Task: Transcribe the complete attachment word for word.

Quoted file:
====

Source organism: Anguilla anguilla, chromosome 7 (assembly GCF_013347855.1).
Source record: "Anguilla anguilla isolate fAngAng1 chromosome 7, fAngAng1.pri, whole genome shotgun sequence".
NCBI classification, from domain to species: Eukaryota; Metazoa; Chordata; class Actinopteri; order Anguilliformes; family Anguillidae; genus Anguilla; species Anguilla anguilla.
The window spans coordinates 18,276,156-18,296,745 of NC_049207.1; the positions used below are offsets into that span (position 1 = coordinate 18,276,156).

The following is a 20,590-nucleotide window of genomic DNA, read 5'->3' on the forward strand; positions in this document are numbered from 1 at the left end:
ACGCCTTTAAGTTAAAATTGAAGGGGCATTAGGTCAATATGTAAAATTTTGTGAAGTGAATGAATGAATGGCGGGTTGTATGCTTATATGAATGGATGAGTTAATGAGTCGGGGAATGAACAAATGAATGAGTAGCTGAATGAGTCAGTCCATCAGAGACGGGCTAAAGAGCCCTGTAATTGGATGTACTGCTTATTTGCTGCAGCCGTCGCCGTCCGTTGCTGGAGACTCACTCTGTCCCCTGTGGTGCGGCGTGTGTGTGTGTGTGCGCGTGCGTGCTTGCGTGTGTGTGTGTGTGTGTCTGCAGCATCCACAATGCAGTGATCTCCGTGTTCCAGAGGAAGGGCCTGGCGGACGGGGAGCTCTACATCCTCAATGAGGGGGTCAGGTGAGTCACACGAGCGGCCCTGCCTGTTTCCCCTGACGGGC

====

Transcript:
Source organism: Anguilla anguilla, chromosome 7 (assembly GCF_013347855.1).
Source record: "Anguilla anguilla isolate fAngAng1 chromosome 7, fAngAng1.pri, whole genome shotgun sequence".
NCBI classification, from domain to species: Eukaryota; Metazoa; Chordata; class Actinopteri; order Anguilliformes; family Anguillidae; genus Anguilla; species Anguilla anguilla.
The window spans coordinates 18,276,156-18,296,745 of NC_049207.1; the positions used below are offsets into that span (position 1 = coordinate 18,276,156).

The following is a 20,590-nucleotide window of genomic DNA, read 5'->3' on the forward strand; positions in this document are numbered from 1 at the left end:
ACGCCTTTAAGTTAAAATTGAAGGGGCATTAGGTCAATATGTAAAATTTTGTGAAGTGAATGAATGAATGGCGGGTTGTATGCTTATATGAATGGATGAGTTAATGAGTCGGGGAATGAACAAATGAATGAGTAGCTGAATGAGTCAGTCCATCAGAGACGGGCTAAAGAGCCCTGTAATTGGATGTACTGCTTATTTGCTGCAGCCGTCGCCGTCCGTTGCTGGAGACTCACTCTGTCCCCTGTGGTGCGGCGTGTGTGTGTGTGTGCGCGTGCGTGCTTGCGTGTGTGTGTGTGTGTGTCTGCAGCATCCACAATGCAGTGATCTCCGTGTTCCAGAGGAAGGGCCTGGCGGACGGGGAGCTCTACATCCTCAATGAGGGGGTCAGGTGAGTCACACGAGCGGCCCTGCCTGTTTCCCCTGACGGGC